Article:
Menindee fish kill interim report

Published: 25 Jan 2019

The interim report on the fish kill in the Darling River in Menindee has been released.

The fish kill occurred on December 15, 2018 and a further larger kill on January 6, 2019.

The report identified a number of factors that contributed to the fish kills including:

  • High temperatures and low or no flow conditions that led to thermal stratification.
  • Rainfall on 15 December 2018 and a drop in temperature appears to have mixed water layers and potentially disrupted surface algal blooms, which contributed to very low oxygen throughout the water column.
  • Substantial drops in daily temperatures from 46 degrees to 28 degrees on 4 and 5 January 2019 and associated cold fronts passing through the region caused layers of water with different dissolved oxygen levels to mix, reducing the overall dissolved oxygen available.
  • High algal content in stock and domestic flow releases drawn from Lake Pamamaroo, which increased oxygen demand and consumption, further reduced dissolved oxygen available to fish.

Investigations also found numerous fish deaths occurred in the Lower Darling River and Menindee Lakes between 2002 and 2004 during the millennium drought.

NSW Cross Border Commissioner James McTavish has been appointed as Regional Town Water Supply Co-ordinator. In his role, he will oversee the work already done to ensure water supply and quality in towns and communities all over NSW.

Deputy Premier and Minister for Regional NSW, John Barilaro said the fish kill was unprecedented and a major ecological disaster.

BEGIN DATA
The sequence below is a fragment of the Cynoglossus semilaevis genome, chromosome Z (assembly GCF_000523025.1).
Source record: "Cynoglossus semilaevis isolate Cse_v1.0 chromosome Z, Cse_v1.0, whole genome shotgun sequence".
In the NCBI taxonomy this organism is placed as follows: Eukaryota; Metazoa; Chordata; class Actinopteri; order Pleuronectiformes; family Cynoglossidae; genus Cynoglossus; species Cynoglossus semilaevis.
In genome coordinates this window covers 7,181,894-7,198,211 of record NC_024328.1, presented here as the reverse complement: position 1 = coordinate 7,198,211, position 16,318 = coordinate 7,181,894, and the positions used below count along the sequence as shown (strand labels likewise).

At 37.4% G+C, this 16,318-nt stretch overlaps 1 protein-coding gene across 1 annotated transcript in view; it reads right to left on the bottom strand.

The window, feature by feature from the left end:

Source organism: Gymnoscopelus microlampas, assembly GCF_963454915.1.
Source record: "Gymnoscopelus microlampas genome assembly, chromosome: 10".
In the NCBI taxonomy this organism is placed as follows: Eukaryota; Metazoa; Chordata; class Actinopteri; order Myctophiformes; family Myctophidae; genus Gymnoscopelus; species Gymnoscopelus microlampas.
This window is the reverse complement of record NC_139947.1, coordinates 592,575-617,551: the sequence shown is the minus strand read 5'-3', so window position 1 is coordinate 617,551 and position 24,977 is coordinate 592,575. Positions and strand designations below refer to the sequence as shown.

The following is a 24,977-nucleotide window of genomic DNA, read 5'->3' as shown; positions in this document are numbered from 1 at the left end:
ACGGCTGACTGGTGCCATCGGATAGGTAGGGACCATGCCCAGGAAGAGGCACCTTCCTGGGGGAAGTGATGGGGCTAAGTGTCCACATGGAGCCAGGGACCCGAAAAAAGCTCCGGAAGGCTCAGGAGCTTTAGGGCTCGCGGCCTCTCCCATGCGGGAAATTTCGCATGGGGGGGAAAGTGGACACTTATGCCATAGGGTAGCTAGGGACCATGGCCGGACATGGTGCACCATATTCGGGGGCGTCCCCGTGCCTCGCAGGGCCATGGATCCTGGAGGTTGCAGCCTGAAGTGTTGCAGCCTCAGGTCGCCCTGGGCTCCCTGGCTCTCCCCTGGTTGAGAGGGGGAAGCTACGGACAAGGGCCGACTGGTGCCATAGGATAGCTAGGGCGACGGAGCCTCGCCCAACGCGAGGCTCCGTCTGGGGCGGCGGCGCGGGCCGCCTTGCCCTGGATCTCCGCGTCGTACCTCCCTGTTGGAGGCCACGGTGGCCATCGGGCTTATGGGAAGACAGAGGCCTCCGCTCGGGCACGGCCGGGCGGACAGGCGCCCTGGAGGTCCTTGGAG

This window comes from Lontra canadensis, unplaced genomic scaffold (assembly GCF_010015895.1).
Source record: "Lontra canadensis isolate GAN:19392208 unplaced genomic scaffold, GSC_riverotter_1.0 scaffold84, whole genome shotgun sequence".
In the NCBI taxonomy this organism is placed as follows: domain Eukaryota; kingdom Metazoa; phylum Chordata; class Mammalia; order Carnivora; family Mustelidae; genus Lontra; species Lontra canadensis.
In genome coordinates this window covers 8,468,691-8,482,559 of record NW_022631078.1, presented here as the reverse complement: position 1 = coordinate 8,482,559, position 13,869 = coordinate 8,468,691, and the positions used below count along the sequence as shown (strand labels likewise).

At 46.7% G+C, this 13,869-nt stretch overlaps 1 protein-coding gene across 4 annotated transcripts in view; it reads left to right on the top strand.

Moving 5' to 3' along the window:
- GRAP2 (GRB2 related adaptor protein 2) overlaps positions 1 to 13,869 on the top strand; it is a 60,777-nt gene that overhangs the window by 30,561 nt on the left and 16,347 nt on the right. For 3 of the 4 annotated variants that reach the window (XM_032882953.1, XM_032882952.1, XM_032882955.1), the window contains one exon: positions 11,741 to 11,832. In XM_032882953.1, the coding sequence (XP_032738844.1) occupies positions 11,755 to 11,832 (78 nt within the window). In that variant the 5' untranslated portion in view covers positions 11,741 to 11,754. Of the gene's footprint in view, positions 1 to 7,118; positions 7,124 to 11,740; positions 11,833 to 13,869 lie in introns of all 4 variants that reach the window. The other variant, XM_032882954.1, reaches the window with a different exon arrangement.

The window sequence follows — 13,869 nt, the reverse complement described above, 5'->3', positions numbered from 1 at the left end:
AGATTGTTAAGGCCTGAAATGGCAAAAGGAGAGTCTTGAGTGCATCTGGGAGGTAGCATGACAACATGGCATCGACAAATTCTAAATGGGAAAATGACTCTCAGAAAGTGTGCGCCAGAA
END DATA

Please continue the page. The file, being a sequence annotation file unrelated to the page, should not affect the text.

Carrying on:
“We know there is anger and frustration following this incident but we are working hard to support Far West communities with practical measures,” Mr Barilaro said.

“We’ve brought in six aerators which may provide small areas of fish refuge in the hope we can mitigate any further devastation to the ecosystem but we accept that this is not a silver bullet.”

Minister for Primary Industries Niall Blair said the interim report allows the NSW Government to look at the best available science to protect and recover native fish populations when conditions eventually improve.

“We understand how devastating this event has been on the community of Menindee and Broken Hill and we are doing everything we can to assist now and prepare for potential further kills this month,” Mr Blair said.

“I want to work with other states and federal agencies to deliver improved management for protecting and enhancing our native fish populations in the Murray-Darling Basin including better water quality and fish monitoring, increased restocking and improving fish passages to allow fish to move, feed and breed.”

View the report online

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